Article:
Several years ago, I collected several e-learning horror stories for a now-inactive group blog.  I took a bit of artistic license with this, but this is based on a true story shared by Jeff Goldman.  Jeff’s was by far the best (or worst!) story people shared with me, and I’m grateful that he inspired me to this creativity. As we approach Halloween, I thought this was an excellent time to share this poem again.

With deepest apologies to Edgar Allen Poe

Tapping At My Cubicle

Once upon a midnight dreary, while I pondered, weak and weary,
Over many a quaint and curious module of forgotten lore,
While I designed, my objectives mapping, suddenly there came a tapping,
As of someone gently rapping, rapping at my cubicle door.
“Tis some visitor,” I muttered, “tapping at my cubicle door —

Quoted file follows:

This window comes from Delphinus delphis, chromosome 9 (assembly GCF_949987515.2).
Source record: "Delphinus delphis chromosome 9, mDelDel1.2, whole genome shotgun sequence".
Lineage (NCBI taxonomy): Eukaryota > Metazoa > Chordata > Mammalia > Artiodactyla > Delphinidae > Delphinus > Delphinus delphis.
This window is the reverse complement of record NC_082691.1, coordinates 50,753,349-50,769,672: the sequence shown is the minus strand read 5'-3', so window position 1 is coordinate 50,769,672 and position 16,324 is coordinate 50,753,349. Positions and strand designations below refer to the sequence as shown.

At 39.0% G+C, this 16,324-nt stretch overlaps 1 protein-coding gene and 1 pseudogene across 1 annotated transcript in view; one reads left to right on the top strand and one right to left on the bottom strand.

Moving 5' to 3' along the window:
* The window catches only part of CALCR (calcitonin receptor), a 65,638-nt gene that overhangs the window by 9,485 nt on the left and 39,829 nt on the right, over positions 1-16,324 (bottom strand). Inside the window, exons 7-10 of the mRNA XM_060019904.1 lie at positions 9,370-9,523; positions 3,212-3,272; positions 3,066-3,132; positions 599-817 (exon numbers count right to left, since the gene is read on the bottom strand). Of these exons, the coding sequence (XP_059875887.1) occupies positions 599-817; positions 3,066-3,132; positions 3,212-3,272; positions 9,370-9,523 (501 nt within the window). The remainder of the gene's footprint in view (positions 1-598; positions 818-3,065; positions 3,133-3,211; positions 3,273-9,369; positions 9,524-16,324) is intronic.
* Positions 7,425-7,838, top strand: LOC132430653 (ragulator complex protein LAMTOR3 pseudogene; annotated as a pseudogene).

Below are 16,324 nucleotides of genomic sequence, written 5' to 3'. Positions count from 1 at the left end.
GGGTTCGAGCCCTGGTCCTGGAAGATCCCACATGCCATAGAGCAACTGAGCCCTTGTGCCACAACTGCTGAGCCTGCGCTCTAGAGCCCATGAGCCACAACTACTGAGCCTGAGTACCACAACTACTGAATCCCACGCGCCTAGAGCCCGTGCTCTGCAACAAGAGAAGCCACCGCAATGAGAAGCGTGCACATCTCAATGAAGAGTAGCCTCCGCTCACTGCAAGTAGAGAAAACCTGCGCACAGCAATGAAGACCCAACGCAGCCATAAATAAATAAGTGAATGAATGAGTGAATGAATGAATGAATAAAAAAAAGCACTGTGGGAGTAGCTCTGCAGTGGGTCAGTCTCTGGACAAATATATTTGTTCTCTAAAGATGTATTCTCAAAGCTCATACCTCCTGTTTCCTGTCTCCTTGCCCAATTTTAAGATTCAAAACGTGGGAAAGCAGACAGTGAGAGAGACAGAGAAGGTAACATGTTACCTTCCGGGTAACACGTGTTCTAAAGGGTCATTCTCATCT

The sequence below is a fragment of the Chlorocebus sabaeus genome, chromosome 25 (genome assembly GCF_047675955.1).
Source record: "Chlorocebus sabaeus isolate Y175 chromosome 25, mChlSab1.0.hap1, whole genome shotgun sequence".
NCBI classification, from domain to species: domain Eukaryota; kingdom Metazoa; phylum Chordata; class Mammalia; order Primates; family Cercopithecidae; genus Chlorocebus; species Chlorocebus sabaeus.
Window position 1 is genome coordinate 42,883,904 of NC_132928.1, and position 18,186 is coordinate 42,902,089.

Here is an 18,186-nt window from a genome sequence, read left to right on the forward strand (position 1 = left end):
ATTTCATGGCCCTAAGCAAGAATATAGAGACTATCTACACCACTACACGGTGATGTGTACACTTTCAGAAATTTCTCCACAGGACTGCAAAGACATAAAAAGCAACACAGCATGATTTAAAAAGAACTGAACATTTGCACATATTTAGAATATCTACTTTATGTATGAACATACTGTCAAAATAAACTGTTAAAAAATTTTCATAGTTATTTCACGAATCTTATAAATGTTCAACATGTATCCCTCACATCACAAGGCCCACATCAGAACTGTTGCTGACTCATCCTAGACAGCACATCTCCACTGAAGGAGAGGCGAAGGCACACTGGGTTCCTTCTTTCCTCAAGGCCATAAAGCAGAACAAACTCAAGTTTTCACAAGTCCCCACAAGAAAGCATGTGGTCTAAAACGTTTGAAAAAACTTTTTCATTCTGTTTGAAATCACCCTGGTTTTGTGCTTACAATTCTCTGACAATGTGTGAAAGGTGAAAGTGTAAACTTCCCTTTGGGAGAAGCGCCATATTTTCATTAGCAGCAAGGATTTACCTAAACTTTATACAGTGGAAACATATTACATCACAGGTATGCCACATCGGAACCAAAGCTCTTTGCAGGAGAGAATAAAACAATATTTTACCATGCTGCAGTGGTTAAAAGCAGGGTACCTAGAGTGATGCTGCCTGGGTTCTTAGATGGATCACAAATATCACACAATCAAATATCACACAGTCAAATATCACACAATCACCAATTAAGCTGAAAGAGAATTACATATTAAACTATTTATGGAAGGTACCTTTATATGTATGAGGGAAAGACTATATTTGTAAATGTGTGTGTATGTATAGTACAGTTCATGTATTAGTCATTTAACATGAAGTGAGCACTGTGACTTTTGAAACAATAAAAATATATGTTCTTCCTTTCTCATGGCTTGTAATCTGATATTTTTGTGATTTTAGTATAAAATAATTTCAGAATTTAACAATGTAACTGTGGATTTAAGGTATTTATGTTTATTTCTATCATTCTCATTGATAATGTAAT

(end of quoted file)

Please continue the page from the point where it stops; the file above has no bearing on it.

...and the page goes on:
Only this, and nothing more.”

Ah, distinctly I remember, seven years ago December,
And each separate service center spread out upon the map
Eagerly I wished to prove, and vainly I had sought to move
Our onsite courses to online — online would be a snap
We’d learn across the distances, converting would be a snap.
We’d fill our knowledge gap.

Presently my soul grew stronger; hesitating then no longer,
Confidently I marketed this superb online course.
Who should take the online course, what to learn in an online course,
Such convenience as a benefit of the online course,
Why not take this online course?

Back in my Baltimore cubicle, I prepared for this pinnacle
Of online learning. But there, the tapping, louder than before.
“Surely,” said I, “surely that is someone from my local office.”
But I see, then, who is there, and confused I do implore,
“Why is a colleague from Virginia here at my door,
Traveling to tap on my cubicle door?”

This I sat engaged in guessing, but no syllable expressing
To the woman whose voice now started somewhat hoarse.
This and more I sat divining, with my head confused reclining
Her answer I was pining: “I’m here for my online course.

I’m here for my ONLINE COURSE.”

Image credit: cc licensed flickr photo shared by J. Heinisch